The Scariest Resume in Hollywood
Lydia Hearst’s done time on catwalks around the world and has lent her name to any number of worthwhile philanthropic causes, but what truly excites the 31-year-old actress is blood. Well, fake blood at least. Hearst, who was recently honored as a Rising Star by the Napa Valley Film Festival, has a full plate of new releases this winter, and somewhat surprisingly a number of them are really rather terrifying. But to hear Hearst tell it, that’s just the way she likes it.
Here, the star of films including Condemned and #Horror, and the new television series South of Hell, explains why she can’t get enough of the gory genre.
What’s with all the frightening stuff?
I’m obsessed with horror movies; I absolutely love them. Although not everything I do is horror—I have a romantic comedy coming out and I’m actually gearing up to start filming another one in December—but I do love making scary movies; horror is my favorite genre.
Does seeing how the horror-movie is made ruin any of the fun of watching something scary?
It definitely doesn’t ruin the magic. Since I love horror so much, I get excited to really dive into the character, put on all the prosthetics, change my physical appearance and get into the role. It’s always a lot of fun.
South of Hell follows a modern-day exorcist who’s not quite what she appears to be. How did you land the role?
Well, like with anything else I went out there and auditioned for it. And thankfully they saw something they liked. When they were originally casting, I wasn’t able to get in and do the audition, but I was fortunate enough to have booked a film that was taking place here in Manhattan. So there was one day that I had the morning free, and I managed to get in and read, and a few weeks later I got a phone call from Eli Roth and he told me I booked the part.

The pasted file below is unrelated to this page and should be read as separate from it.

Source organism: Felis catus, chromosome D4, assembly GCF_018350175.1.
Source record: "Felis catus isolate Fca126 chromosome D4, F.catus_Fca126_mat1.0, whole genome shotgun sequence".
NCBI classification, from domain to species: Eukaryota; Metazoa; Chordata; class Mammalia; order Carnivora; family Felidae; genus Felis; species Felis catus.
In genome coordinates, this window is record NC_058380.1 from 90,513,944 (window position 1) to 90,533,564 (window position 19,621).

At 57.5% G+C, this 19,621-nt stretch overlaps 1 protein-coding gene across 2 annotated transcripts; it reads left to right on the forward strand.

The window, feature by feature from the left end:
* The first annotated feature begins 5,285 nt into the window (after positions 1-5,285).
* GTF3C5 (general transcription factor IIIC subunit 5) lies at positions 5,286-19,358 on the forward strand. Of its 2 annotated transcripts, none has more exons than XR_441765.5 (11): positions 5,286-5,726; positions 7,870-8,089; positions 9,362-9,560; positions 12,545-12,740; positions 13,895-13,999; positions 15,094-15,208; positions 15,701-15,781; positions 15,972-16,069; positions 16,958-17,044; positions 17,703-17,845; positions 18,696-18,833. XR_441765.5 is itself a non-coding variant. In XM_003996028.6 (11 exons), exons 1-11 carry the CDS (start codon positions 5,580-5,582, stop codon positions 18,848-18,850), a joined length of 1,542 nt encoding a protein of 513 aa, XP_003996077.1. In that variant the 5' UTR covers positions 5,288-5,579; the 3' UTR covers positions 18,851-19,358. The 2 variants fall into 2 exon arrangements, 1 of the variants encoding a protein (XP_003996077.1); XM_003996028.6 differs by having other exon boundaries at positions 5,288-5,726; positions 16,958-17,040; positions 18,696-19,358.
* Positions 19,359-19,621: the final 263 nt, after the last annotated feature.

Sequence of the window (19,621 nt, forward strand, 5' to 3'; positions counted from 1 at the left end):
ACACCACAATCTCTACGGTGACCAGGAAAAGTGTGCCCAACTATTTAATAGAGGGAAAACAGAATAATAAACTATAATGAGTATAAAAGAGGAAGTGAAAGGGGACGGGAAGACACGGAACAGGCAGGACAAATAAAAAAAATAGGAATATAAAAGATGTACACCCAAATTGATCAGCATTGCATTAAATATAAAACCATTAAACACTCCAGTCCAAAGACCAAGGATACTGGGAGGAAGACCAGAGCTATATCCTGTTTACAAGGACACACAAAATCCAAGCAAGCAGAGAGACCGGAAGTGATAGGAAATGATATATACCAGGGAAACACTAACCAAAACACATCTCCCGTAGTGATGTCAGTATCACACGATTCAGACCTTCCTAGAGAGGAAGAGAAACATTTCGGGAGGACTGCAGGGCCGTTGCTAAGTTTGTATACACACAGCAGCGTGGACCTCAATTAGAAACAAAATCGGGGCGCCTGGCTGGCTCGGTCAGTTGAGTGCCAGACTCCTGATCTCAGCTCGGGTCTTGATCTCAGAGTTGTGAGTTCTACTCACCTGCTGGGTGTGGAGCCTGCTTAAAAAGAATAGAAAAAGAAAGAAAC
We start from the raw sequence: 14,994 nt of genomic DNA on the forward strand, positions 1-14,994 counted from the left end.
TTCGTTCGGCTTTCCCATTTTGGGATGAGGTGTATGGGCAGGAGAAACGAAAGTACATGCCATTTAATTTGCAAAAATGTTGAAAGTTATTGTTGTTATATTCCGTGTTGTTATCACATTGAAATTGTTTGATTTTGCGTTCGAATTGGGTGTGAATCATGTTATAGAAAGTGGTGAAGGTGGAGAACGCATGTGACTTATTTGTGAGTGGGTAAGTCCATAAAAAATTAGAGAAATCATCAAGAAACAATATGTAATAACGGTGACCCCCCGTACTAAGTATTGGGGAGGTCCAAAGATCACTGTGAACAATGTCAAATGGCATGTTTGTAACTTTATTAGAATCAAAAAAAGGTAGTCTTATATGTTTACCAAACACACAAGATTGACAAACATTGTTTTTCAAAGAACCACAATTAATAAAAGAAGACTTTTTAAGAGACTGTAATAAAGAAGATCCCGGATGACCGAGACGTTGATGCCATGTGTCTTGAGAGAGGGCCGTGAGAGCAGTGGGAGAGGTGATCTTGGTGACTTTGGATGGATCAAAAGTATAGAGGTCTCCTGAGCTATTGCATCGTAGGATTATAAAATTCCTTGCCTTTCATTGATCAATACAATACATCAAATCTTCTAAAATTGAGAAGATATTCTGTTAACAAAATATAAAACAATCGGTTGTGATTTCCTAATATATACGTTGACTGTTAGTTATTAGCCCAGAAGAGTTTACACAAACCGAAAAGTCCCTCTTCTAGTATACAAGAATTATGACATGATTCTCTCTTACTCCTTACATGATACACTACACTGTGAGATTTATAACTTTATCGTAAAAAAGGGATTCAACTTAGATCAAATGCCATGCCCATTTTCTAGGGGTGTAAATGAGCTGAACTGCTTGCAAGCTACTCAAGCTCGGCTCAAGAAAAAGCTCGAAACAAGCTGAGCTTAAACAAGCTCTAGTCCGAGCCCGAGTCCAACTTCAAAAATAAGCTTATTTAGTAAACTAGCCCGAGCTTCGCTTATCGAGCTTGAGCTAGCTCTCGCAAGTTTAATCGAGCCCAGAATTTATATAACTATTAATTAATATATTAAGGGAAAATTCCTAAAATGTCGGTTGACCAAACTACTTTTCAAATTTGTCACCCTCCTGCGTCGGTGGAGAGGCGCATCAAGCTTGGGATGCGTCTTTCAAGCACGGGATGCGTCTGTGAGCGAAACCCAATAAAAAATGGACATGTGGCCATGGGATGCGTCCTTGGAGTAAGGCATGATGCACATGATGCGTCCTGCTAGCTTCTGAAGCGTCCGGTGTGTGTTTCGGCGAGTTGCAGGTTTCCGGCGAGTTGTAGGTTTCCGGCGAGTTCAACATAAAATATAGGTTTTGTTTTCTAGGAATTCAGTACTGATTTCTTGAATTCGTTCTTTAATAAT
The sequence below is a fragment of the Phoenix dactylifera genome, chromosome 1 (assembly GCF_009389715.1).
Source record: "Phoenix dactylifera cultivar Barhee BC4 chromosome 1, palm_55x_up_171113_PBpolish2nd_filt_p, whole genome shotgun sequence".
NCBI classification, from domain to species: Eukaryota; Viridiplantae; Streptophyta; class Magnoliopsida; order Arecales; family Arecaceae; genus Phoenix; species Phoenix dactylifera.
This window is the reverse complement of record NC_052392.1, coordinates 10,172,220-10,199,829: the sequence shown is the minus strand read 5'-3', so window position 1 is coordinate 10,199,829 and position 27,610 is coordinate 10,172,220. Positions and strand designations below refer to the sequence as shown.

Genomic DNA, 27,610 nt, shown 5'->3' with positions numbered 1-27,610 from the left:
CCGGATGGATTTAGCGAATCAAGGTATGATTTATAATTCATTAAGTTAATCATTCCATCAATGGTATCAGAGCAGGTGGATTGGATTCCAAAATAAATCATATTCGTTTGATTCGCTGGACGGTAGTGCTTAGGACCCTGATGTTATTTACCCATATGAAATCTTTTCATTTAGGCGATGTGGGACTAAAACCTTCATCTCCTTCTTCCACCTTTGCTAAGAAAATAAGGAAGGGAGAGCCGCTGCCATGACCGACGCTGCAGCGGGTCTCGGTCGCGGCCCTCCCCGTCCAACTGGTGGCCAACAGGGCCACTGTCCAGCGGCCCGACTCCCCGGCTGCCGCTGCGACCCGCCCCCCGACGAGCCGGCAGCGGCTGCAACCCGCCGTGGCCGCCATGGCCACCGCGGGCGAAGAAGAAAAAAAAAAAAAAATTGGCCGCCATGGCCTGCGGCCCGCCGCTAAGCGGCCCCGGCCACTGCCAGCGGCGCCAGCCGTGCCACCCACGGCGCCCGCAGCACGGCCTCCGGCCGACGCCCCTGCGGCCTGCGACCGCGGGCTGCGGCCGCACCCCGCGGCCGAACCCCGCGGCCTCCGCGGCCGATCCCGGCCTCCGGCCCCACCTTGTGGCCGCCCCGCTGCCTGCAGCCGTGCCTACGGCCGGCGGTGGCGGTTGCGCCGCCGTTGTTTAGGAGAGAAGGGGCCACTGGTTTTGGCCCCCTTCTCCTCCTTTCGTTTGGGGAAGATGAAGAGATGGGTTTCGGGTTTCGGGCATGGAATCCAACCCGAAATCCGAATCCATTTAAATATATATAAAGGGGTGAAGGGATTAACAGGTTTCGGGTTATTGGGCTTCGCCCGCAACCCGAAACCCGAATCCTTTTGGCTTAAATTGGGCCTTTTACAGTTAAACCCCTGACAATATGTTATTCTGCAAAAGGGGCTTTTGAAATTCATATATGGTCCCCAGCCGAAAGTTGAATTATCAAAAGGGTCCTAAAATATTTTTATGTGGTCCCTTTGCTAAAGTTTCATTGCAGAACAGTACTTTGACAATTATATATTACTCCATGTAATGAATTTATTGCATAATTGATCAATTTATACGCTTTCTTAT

Your character, Charlotte, gets tangled up with a demon hunter and her troubled brother. What more can happen to her over the course of the first season?
Charlotte is a bit of a loose cannon, so you never really know what to expect from her. She’s also kind of a bitch, which is fun because it’s very different from who I am as an individual—it was fun to tap into that. She’s playful, she’s fun, she’s vulnerable just like anybody else, and she makes a lot of bad choices. I’m really hoping for a season two, I’m not ready to say goodbye to Charlotte yet.
Did you get to work with any on-screen demons?
Everybody does tangle with some demons, though I’m not sure what I’m allowed to give away about the characters. I live, I can say that for sure…I don’t die, which is very exciting! It’s all the more reason I’m hoping for a season two.
Since you’re such a horror fan, what are your favorites?
All of it! I’m watching horror constantly, everything from the Bates Motel to The Walking Dead. I grew up being obsessed with Army of Darkness and now I can’t get enough of Ash vs. Evil Dead, which is just amazing.
Your movie #Horror deals with a more psychological kind of terror than the other, more traditional projects. Is one more difficult to film than the other?
When you’re in the moment and the cameras are rolling, everything feels very real. So maybe it takes a moment after you finish a scene to take a breath, release that energy for a second and laugh it off. But when you’re filming it’s surprising how real everything seems in that moment, and how terrifying it actually is.
What are you scared of in real life?
Spiders. I hate them so much.
If you could remake a classic horror movie….
If there was a Frankenstein for women, I would want to be the monster. That’d be great.
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